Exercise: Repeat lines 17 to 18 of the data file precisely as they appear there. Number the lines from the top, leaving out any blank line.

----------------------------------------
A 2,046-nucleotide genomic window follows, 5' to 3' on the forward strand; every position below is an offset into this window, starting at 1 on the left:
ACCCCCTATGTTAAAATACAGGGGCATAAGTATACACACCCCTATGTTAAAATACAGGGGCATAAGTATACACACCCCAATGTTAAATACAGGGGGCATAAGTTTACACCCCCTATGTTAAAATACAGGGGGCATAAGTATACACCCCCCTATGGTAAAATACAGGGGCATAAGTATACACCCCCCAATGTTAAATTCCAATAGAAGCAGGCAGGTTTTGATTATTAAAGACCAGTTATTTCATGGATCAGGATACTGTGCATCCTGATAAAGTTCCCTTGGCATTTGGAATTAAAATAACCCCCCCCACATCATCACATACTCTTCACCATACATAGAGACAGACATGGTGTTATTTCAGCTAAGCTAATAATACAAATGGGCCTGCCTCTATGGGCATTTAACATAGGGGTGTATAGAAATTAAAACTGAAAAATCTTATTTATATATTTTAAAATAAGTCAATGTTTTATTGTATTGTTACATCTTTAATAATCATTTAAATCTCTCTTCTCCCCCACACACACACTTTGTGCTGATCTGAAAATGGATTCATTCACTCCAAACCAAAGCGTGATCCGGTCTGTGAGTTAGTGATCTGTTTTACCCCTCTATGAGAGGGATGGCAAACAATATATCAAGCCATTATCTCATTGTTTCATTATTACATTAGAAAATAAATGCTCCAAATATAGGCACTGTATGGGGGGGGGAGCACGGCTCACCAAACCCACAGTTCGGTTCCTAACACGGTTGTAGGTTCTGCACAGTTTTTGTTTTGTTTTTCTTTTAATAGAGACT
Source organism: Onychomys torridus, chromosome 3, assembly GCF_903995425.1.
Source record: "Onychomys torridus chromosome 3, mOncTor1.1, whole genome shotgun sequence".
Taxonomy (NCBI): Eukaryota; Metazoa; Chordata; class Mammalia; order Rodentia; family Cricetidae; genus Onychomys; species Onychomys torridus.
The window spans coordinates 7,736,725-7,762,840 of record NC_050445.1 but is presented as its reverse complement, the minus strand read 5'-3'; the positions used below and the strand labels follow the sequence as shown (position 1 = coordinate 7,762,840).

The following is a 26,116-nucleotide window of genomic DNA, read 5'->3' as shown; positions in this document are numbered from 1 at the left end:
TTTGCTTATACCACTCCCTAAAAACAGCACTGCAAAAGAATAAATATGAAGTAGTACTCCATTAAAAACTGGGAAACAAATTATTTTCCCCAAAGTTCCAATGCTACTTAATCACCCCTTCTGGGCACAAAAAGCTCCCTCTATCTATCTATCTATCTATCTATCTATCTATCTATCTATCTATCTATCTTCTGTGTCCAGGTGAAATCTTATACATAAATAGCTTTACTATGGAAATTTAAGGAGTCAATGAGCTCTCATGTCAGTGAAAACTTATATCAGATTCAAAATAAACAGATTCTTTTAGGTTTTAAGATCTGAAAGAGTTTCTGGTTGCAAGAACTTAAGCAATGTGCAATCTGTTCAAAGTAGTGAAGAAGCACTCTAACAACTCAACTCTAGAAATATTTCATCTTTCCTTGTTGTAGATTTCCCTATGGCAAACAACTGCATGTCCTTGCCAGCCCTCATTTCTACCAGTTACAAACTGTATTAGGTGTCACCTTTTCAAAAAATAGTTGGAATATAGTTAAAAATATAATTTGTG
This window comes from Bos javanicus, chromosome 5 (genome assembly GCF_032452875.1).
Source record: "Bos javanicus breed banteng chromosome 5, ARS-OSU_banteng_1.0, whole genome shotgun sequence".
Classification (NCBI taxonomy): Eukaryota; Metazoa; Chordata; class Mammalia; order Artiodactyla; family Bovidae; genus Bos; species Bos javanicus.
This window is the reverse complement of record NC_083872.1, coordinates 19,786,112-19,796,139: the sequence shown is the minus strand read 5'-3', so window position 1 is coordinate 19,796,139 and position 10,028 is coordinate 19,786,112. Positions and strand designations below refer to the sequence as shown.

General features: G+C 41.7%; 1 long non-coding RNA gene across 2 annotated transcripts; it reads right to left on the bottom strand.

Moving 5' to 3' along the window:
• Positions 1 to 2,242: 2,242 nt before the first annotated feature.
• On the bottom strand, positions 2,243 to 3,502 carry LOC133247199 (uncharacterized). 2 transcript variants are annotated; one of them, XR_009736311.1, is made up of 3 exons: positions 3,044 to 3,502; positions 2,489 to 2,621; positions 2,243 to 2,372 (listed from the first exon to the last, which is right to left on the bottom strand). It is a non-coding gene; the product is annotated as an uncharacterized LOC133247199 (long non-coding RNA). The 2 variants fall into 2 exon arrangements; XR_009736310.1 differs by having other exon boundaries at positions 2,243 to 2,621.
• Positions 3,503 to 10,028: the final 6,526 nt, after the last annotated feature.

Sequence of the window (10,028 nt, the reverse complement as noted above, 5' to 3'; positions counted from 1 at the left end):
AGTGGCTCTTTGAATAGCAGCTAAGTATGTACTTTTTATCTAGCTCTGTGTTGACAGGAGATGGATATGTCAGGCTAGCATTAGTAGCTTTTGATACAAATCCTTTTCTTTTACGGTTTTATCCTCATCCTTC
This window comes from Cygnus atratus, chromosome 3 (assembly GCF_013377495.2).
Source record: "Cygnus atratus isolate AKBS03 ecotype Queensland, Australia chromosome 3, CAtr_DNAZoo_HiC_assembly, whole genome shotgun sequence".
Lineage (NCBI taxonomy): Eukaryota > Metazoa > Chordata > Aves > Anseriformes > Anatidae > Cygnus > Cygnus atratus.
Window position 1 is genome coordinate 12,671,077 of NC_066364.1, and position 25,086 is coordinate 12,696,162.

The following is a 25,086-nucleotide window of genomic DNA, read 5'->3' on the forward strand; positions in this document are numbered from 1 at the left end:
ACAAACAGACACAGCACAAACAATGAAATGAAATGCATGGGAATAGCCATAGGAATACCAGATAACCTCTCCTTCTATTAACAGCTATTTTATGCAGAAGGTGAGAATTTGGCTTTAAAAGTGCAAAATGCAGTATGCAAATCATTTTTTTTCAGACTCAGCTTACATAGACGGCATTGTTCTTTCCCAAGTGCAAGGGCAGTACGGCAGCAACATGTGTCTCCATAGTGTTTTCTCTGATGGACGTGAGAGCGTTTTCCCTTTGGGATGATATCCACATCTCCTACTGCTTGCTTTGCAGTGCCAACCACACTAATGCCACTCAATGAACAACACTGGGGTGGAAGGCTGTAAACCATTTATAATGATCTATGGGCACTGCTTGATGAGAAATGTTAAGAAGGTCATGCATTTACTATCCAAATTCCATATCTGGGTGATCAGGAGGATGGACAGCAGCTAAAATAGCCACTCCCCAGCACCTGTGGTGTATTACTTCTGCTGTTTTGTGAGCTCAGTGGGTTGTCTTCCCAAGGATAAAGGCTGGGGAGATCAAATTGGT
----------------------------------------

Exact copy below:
• Positions 3,503 to 10,028: the final 6,526 nt, after the last annotated feature.

Sequence of the window (10,028 nt, the reverse complement as noted above, 5' to 3'; positions counted from 1 at the left end):